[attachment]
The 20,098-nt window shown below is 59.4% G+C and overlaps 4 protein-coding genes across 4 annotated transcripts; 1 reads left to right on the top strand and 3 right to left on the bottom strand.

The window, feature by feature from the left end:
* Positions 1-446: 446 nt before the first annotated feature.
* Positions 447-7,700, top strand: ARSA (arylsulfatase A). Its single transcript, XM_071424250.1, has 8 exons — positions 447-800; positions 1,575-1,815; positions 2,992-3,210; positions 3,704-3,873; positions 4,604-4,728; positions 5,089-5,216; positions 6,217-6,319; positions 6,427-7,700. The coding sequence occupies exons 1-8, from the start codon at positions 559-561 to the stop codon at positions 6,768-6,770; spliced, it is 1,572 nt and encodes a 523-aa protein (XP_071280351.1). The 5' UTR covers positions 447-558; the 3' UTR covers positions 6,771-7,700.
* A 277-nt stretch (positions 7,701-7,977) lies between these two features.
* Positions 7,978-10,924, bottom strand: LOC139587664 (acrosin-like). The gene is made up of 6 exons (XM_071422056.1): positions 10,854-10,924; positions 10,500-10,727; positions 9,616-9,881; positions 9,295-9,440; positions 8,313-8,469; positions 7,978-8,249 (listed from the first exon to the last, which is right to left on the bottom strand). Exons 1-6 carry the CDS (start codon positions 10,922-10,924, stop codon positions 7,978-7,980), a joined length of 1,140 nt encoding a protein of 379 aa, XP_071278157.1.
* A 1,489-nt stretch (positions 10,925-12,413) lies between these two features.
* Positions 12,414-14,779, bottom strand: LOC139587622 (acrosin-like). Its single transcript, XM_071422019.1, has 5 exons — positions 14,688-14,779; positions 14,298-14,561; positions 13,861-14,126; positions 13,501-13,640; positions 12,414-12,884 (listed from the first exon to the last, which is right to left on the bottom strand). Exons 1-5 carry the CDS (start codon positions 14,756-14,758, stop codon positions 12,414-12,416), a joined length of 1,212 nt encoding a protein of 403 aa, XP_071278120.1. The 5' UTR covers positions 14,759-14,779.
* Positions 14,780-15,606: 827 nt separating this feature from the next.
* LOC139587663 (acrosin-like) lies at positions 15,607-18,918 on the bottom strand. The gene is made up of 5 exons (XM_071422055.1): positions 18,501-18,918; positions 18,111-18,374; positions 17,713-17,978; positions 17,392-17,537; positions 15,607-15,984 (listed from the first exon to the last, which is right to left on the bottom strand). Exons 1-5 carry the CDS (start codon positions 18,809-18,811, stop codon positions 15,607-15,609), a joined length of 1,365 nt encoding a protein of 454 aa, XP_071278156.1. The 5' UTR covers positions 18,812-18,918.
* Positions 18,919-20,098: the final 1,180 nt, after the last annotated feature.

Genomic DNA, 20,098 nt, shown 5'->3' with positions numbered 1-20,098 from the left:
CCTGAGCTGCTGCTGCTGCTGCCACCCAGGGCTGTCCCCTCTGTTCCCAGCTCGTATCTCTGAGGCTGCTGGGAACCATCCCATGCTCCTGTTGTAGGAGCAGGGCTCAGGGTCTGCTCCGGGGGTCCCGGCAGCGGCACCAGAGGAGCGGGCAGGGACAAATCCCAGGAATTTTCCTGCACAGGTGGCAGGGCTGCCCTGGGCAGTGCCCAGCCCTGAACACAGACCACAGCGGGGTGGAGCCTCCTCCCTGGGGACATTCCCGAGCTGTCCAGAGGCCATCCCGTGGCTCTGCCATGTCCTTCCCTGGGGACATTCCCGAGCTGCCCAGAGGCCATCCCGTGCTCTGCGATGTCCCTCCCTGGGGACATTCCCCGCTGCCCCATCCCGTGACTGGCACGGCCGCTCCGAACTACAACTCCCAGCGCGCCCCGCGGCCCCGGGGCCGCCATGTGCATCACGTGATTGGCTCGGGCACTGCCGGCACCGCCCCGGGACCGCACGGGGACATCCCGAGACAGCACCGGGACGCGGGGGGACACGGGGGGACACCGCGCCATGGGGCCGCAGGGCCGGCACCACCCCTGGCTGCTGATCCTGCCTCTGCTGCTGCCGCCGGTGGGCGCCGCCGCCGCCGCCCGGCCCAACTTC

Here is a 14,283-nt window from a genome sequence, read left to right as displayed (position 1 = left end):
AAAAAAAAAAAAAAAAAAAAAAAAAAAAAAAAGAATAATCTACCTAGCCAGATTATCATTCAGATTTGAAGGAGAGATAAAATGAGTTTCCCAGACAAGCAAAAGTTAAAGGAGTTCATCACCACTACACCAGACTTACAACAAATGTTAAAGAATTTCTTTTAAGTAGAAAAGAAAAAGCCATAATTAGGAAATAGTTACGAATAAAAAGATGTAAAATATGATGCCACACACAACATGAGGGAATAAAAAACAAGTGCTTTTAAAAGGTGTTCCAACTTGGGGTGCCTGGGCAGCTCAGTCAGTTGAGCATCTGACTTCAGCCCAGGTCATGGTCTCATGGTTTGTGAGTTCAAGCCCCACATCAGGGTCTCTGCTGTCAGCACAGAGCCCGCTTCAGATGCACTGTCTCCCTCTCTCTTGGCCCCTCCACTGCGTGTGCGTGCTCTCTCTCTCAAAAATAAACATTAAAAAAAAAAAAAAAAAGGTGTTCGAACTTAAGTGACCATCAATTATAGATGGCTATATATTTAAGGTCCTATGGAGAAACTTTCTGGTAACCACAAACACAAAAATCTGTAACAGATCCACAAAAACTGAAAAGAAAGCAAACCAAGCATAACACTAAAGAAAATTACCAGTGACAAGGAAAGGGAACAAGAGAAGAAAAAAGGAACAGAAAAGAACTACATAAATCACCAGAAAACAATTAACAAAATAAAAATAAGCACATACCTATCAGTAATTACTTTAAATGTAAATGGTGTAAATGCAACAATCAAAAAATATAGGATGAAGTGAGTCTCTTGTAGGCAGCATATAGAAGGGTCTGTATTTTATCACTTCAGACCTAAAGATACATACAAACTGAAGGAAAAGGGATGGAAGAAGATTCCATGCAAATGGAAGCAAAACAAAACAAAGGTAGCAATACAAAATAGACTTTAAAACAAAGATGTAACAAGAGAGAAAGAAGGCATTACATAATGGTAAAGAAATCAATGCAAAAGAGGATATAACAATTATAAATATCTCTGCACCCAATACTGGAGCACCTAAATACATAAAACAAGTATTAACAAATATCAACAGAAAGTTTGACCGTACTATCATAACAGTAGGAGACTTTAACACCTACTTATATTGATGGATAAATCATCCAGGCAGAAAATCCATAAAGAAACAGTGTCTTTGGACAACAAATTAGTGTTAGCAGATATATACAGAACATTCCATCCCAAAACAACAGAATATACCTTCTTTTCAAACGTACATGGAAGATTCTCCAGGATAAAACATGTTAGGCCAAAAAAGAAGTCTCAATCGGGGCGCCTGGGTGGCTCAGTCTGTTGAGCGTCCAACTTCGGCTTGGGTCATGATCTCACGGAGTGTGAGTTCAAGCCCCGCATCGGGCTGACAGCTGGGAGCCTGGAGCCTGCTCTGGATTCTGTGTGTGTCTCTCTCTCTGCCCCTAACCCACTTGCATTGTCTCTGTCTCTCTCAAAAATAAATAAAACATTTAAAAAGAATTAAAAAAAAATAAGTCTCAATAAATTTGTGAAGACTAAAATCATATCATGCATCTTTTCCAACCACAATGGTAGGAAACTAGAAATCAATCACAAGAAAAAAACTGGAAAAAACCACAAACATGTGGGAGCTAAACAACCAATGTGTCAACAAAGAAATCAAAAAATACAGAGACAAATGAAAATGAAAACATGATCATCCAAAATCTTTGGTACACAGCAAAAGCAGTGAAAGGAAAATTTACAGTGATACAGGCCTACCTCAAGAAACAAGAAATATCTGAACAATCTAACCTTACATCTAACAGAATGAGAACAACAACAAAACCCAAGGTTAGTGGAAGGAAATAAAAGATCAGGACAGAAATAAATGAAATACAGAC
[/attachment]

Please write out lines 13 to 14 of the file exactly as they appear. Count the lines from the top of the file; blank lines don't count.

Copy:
CCTGAGCTGCTGCTGCTGCTGCCACCCAGGGCTGTCCCCTCTGTTCCCAGCTCGTATCTCTGAGGCTGCTGGGAACCATCCCATGCTCCTGTTGTAGGAGCAGGGCTCAGGGTCTGCTCCGGGGGTCCCGGCAGCGGCACCAGAGGAGCGGGCAGGGACAAATCCCAGGAATTTTCCTGCACAGGTGGCAGGGCTGCCCTGGGCAGTGCCCAGCCCTGAACACAGACCACAGCGGGGTGGAGCCTCCTCCCTGGGGACATTCCCGAGCTGTCCAGAGGCCATCCCGTGGCTCTGCCATGTCCTTCCCTGGGGACATTCCCGAGCTGCCCAGAGGCCATCCCGTGCTCTGCGATGTCCCTCCCTGGGGACATTCCCCGCTGCCCCATCCCGTGACTGGCACGGCCGCTCCGAACTACAACTCCCAGCGCGCCCCGCGGCCCCGGGGCCGCCATGTGCATCACGTGATTGGCTCGGGCACTGCCGGCACCGCCCCGGGACCGCACGGGGACATCCCGAGACAGCACCGGGACGCGGGGGGACACGGGGGGACACCGCGCCATGGGGCCGCAGGGCCGGCACCACCCCTGGCTGCTGATCCTGCCTCTGCTGCTGCCGCCGGTGGGCGCCGCCGCCGCCGCCCGGCCCAACTTC

Here is a 14,283-nt window from a genome sequence, read left to right as displayed (position 1 = left end):